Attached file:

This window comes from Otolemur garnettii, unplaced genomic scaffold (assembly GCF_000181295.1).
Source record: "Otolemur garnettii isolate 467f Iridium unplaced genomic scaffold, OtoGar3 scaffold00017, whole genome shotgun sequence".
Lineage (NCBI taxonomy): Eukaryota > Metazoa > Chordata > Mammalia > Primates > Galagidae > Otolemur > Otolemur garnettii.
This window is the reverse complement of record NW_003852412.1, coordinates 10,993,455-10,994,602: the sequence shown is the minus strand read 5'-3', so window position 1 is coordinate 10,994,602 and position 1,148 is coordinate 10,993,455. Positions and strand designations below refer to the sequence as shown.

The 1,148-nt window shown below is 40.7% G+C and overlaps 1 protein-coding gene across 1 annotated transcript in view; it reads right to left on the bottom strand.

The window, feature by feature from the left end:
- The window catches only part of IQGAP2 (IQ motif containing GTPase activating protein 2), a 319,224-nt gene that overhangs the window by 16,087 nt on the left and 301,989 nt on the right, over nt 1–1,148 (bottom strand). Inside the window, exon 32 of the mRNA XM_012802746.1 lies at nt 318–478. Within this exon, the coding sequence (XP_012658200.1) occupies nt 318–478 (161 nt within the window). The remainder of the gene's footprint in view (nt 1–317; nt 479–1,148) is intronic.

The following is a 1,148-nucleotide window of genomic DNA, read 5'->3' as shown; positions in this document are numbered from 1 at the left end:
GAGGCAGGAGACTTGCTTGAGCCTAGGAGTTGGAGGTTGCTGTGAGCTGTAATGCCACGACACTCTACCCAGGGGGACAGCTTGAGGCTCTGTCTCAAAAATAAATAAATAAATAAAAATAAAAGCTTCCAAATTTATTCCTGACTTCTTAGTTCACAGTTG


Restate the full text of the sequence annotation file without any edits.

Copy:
This window comes from Otolemur garnettii, unplaced genomic scaffold (assembly GCF_000181295.1).
Source record: "Otolemur garnettii isolate 467f Iridium unplaced genomic scaffold, OtoGar3 scaffold00017, whole genome shotgun sequence".
Lineage (NCBI taxonomy): Eukaryota > Metazoa > Chordata > Mammalia > Primates > Galagidae > Otolemur > Otolemur garnettii.
This window is the reverse complement of record NW_003852412.1, coordinates 10,993,455-10,994,602: the sequence shown is the minus strand read 5'-3', so window position 1 is coordinate 10,994,602 and position 1,148 is coordinate 10,993,455. Positions and strand designations below refer to the sequence as shown.

The 1,148-nt window shown below is 40.7% G+C and overlaps 1 protein-coding gene across 1 annotated transcript in view; it reads right to left on the bottom strand.

The window, feature by feature from the left end:
- The window catches only part of IQGAP2 (IQ motif containing GTPase activating protein 2), a 319,224-nt gene that overhangs the window by 16,087 nt on the left and 301,989 nt on the right, over nt 1–1,148 (bottom strand). Inside the window, exon 32 of the mRNA XM_012802746.1 lies at nt 318–478. Within this exon, the coding sequence (XP_012658200.1) occupies nt 318–478 (161 nt within the window). The remainder of the gene's footprint in view (nt 1–317; nt 479–1,148) is intronic.

The following is a 1,148-nucleotide window of genomic DNA, read 5'->3' as shown; positions in this document are numbered from 1 at the left end:
GAGGCAGGAGACTTGCTTGAGCCTAGGAGTTGGAGGTTGCTGTGAGCTGTAATGCCACGACACTCTACCCAGGGGGACAGCTTGAGGCTCTGTCTCAAAAATAAATAAATAAATAAAAATAAAAGCTTCCAAATTTATTCCTGACTTCTTAGTTCACAGTTG